During his short run for the Nationals, Holland posted a 0.84 ERA, 510 ERA+ and 1.3 bWAR in 24 games. More than likely Holland will be too pricey for Kansas City’s blood, but if he is still hanging around once camp opens it could be interesting to see just how low he would sign for.

The other name of interest is Drew Hutchison. Drew hasn’t had a full season in the big leagues since 2015 and is still just 28 years of age. It’s very apparent Hutchison would be a reclamation project for whichever team signs him this winter and more than likely would just be brought in on a minor league deal.

One has to wonder what a healthy Hutchison could do, whether it be as a reliever or even a starter. I’ve always been intrigued by him and he could be a perfect candidate as someone who the Royals could stow in Omaha for part of the summer and see if he regains some of his old spark.

Credit: Jonathan Dyer-USA TODAY Sports

So those are just a few names that I tend to think could help the Royals and be brought in fairly cheap. More than anything it doesn’t look like we will see a signing in the immediate future:


Royals general manager Dayton Moore has only a few million to spend to keep under his targeted payroll limit of $92 million, so expect Moore to be patient with the relievers market and wait until Spring Training nears before he makes his move.

At some point though, the Royals will need to add some arms for the bullpen. The question at this point appears to be who will still be available once Moore finally decides to strike.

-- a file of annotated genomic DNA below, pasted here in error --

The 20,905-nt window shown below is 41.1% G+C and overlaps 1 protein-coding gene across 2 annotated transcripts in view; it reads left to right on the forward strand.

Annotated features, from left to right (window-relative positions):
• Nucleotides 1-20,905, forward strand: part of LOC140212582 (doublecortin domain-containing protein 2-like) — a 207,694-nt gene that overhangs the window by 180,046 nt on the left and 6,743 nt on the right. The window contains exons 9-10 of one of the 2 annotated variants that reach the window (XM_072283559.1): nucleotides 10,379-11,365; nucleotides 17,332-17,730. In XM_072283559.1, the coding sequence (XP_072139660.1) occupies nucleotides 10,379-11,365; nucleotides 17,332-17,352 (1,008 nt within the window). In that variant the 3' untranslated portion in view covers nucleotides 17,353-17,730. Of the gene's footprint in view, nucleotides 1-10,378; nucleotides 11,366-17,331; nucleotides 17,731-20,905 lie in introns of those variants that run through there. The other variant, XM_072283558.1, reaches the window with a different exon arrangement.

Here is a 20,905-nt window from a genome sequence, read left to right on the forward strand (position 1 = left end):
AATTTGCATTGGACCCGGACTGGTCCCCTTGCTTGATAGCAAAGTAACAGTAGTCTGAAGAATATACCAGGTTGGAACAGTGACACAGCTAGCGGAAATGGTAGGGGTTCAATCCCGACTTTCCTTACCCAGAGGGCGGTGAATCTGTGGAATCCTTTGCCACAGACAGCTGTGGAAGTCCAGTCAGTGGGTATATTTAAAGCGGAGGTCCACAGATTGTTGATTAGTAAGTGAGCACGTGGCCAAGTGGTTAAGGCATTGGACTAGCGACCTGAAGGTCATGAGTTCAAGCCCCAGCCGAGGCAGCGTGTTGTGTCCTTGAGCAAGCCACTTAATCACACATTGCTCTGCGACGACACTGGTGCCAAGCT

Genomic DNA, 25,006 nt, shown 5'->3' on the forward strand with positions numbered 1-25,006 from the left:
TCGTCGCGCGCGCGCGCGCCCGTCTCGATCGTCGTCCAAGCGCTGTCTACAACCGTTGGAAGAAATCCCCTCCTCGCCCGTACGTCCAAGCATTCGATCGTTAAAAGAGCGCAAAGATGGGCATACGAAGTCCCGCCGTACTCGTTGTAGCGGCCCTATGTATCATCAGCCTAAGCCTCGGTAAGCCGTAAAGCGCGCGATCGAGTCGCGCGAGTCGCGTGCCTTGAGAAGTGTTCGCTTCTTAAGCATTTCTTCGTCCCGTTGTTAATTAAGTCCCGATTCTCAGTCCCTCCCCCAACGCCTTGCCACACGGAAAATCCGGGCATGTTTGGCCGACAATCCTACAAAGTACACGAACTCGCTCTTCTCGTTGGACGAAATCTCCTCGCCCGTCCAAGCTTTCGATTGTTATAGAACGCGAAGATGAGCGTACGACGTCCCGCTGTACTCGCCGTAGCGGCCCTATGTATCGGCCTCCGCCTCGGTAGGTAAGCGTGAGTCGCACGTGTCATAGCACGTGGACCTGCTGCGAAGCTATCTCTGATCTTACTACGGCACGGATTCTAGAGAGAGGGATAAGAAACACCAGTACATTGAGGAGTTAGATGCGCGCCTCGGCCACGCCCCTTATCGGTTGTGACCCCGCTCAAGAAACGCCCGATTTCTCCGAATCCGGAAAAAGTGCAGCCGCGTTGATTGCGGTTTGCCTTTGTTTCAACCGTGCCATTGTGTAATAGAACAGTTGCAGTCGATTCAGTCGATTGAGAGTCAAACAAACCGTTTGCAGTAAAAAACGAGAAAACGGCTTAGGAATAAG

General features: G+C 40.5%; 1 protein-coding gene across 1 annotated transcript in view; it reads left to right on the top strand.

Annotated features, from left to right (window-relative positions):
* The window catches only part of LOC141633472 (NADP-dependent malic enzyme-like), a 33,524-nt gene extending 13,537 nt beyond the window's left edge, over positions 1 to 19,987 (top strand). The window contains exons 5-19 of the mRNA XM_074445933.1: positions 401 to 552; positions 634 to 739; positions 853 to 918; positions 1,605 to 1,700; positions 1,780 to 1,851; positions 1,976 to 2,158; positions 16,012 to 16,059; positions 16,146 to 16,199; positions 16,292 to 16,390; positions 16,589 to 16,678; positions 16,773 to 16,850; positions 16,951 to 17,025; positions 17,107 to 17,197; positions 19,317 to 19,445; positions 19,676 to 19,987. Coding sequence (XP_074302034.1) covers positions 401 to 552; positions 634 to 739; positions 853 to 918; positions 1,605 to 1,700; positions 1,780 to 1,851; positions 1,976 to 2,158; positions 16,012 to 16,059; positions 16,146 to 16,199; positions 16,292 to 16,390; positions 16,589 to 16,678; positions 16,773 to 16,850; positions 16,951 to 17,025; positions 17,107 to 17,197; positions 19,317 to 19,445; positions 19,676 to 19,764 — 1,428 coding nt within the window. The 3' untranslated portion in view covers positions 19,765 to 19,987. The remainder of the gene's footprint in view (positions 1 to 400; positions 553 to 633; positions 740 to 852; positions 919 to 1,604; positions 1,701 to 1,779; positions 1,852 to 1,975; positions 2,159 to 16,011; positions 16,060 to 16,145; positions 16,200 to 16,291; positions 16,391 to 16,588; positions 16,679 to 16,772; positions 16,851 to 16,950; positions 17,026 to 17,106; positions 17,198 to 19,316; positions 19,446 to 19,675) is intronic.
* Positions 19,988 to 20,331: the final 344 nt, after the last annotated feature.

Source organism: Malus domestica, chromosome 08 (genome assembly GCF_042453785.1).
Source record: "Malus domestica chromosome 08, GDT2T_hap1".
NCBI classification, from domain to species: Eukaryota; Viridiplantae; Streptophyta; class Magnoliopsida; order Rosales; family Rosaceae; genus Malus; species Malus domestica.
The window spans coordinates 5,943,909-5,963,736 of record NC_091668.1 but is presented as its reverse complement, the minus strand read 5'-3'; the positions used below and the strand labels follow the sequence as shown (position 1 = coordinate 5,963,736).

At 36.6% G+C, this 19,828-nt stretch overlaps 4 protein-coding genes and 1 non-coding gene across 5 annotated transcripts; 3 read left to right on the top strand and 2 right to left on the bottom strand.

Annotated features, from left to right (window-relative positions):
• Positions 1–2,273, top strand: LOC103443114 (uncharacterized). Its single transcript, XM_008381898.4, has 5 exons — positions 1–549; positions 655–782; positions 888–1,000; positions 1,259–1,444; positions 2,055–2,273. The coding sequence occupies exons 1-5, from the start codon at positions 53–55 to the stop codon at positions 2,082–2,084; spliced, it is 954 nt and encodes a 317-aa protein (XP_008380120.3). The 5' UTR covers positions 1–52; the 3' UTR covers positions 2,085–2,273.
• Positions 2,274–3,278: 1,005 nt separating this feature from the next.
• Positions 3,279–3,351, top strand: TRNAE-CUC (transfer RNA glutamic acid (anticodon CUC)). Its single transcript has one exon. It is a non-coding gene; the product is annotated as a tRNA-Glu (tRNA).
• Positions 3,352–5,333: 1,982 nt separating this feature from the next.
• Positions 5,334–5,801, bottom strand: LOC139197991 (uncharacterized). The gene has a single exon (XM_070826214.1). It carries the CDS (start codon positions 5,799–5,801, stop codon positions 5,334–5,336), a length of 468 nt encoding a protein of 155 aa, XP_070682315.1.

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Third Time’s a Charm?

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It’s been discussed many a time but it’s always worth throwing out there every few weeks: don’t expect the Kansas City Royals to be busy this winter. The truth of the matter is that the Royals need to see what their young talent can do and those opportunities should be the focus of 2019. 

But the one area that will need a bit of attention is the bullpen. Kansas City’s was one of the worst in baseball in 2018, if not the bottom of the barrel. The Royals bullpen had the worst fWAR (-2.2), FIP, the least amount of strike outs, the lowest strike out rate, the highest hard hit rate, the second highest ERA, and the third highest BABIP in all of baseball. There is no denying the bullpen needs to be their focus.

That being said, there aren’t many holdovers from this past season. The man who took over the closer role last year after Kelvin Herrera’s departure, Wily Peralta, is back. Also returning is Tim Hill, Brian Flynn and Kevin McCarthy. But after that is a menagerie of pitchers who are either candidates for a rotation spot and/or will get a second look in 2019.

So the Royals need relievers and it probably wouldn’t be a bad thing if they scoured the free agent market for some solid arms. In fact, a few veterans to mix with all the youngsters would actually be a good idea, if for anything to lead by example.With that being said, I’ve been wondering if the Royals should kick the tires on an old friend, Joakim Soria.